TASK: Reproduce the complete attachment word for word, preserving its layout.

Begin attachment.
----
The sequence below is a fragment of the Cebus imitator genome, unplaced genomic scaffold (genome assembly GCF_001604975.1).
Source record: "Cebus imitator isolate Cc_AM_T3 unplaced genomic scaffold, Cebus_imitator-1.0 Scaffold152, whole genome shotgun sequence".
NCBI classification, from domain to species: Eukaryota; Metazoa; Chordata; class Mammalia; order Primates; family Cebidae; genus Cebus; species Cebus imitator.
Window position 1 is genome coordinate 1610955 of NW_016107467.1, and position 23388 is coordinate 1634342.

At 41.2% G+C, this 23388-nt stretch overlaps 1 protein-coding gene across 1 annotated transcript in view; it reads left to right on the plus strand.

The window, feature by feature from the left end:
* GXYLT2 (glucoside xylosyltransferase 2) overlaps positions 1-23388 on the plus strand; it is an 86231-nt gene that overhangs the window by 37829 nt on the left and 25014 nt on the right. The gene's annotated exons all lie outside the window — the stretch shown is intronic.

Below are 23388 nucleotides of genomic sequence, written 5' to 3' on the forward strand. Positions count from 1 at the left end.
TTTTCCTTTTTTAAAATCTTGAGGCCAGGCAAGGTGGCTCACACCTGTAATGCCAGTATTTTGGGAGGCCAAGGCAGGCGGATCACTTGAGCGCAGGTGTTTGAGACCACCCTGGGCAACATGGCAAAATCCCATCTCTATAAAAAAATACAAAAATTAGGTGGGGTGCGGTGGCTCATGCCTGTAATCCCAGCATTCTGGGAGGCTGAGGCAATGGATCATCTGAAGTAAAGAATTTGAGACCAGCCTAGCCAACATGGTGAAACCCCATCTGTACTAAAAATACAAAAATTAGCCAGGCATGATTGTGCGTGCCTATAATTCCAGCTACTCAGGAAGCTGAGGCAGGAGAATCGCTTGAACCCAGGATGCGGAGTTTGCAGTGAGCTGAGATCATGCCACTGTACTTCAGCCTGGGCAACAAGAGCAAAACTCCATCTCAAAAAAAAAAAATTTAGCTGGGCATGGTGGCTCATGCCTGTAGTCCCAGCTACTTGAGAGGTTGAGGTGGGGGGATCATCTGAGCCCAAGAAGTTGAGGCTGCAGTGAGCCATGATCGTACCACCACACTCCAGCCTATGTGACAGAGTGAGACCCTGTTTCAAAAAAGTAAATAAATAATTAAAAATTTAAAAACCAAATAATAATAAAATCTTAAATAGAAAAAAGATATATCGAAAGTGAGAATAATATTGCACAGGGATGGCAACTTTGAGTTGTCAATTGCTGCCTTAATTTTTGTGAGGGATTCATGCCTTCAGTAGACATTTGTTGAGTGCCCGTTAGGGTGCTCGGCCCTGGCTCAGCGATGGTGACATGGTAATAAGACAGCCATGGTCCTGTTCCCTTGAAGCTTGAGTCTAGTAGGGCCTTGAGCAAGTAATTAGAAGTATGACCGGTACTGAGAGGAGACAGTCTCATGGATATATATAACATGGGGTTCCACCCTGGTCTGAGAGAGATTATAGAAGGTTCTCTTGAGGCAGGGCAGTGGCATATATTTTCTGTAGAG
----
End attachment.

The sequence below is a fragment of the Cebus imitator genome, unplaced genomic scaffold (genome assembly GCF_001604975.1).
Source record: "Cebus imitator isolate Cc_AM_T3 unplaced genomic scaffold, Cebus_imitator-1.0 Scaffold152, whole genome shotgun sequence".
NCBI classification, from domain to species: Eukaryota; Metazoa; Chordata; class Mammalia; order Primates; family Cebidae; genus Cebus; species Cebus imitator.
Window position 1 is genome coordinate 1610955 of NW_016107467.1, and position 23388 is coordinate 1634342.

At 41.2% G+C, this 23388-nt stretch overlaps 1 protein-coding gene across 1 annotated transcript in view; it reads left to right on the plus strand.

The window, feature by feature from the left end:
* GXYLT2 (glucoside xylosyltransferase 2) overlaps positions 1-23388 on the plus strand; it is an 86231-nt gene that overhangs the window by 37829 nt on the left and 25014 nt on the right. The gene's annotated exons all lie outside the window — the stretch shown is intronic.

Below are 23388 nucleotides of genomic sequence, written 5' to 3' on the forward strand. Positions count from 1 at the left end.
TTTTCCTTTTTTAAAATCTTGAGGCCAGGCAAGGTGGCTCACACCTGTAATGCCAGTATTTTGGGAGGCCAAGGCAGGCGGATCACTTGAGCGCAGGTGTTTGAGACCACCCTGGGCAACATGGCAAAATCCCATCTCTATAAAAAAATACAAAAATTAGGTGGGGTGCGGTGGCTCATGCCTGTAATCCCAGCATTCTGGGAGGCTGAGGCAATGGATCATCTGAAGTAAAGAATTTGAGACCAGCCTAGCCAACATGGTGAAACCCCATCTGTACTAAAAATACAAAAATTAGCCAGGCATGATTGTGCGTGCCTATAATTCCAGCTACTCAGGAAGCTGAGGCAGGAGAATCGCTTGAACCCAGGATGCGGAGTTTGCAGTGAGCTGAGATCATGCCACTGTACTTCAGCCTGGGCAACAAGAGCAAAACTCCATCTCAAAAAAAAAAAATTTAGCTGGGCATGGTGGCTCATGCCTGTAGTCCCAGCTACTTGAGAGGTTGAGGTGGGGGGATCATCTGAGCCCAAGAAGTTGAGGCTGCAGTGAGCCATGATCGTACCACCACACTCCAGCCTATGTGACAGAGTGAGACCCTGTTTCAAAAAAGTAAATAAATAATTAAAAATTTAAAAACCAAATAATAATAAAATCTTAAATAGAAAAAAGATATATCGAAAGTGAGAATAATATTGCACAGGGATGGCAACTTTGAGTTGTCAATTGCTGCCTTAATTTTTGTGAGGGATTCATGCCTTCAGTAGACATTTGTTGAGTGCCCGTTAGGGTGCTCGGCCCTGGCTCAGCGATGGTGACATGGTAATAAGACAGCCATGGTCCTGTTCCCTTGAAGCTTGAGTCTAGTAGGGCCTTGAGCAAGTAATTAGAAGTATGACCGGTACTGAGAGGAGACAGTCTCATGGATATATATAACATGGGGTTCCACCCTGGTCTGAGAGAGATTATAGAAGGTTCTCTTGAGGCAGGGCAGTGGCATATATTTTCTGTAGAG